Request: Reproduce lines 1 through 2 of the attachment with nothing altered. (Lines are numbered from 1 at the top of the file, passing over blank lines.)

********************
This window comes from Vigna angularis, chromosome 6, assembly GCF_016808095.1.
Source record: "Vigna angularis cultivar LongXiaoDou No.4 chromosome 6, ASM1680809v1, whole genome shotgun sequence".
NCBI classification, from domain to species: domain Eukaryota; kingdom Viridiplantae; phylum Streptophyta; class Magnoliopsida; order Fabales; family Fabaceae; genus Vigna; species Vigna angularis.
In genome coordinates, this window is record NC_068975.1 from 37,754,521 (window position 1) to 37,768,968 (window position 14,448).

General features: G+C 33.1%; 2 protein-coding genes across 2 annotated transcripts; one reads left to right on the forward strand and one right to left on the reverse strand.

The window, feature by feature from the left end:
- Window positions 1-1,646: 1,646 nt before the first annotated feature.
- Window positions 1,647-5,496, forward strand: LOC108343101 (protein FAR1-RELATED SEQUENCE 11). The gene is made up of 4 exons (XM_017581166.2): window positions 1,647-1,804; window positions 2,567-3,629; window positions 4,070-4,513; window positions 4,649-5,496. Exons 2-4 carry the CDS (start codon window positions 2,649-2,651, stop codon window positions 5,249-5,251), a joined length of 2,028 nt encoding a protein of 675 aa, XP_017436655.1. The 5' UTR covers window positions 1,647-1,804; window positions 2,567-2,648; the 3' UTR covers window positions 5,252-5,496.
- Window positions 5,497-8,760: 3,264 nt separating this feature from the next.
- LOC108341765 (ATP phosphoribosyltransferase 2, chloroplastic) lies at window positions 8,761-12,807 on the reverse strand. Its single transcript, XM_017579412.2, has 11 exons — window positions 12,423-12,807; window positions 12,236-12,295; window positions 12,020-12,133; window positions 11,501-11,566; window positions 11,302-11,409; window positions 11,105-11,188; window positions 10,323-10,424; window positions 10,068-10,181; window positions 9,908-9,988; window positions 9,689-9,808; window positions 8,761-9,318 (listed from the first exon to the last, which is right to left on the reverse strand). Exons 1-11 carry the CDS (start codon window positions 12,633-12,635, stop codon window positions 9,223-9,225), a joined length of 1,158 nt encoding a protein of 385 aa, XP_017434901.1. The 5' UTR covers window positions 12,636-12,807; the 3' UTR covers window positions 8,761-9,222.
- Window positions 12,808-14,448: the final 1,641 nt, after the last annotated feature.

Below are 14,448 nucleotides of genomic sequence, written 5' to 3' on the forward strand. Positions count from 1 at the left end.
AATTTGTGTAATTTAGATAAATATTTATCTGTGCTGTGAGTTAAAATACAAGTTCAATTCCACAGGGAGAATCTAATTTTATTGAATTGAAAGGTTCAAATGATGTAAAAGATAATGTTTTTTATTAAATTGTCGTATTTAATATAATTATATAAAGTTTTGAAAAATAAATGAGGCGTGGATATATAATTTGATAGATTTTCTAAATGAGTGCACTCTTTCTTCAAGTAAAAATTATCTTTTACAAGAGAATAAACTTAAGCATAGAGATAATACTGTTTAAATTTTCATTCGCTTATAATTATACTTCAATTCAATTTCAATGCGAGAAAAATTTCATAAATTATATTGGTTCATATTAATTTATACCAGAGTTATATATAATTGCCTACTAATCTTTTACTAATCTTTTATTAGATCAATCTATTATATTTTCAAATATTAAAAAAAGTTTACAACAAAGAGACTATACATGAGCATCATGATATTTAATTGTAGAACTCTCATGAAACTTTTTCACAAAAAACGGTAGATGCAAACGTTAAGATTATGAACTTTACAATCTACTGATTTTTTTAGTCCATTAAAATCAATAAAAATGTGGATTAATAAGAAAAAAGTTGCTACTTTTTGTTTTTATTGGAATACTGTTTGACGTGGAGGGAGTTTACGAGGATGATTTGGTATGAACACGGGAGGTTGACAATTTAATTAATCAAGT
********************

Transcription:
This window comes from Vigna angularis, chromosome 6, assembly GCF_016808095.1.
Source record: "Vigna angularis cultivar LongXiaoDou No.4 chromosome 6, ASM1680809v1, whole genome shotgun sequence".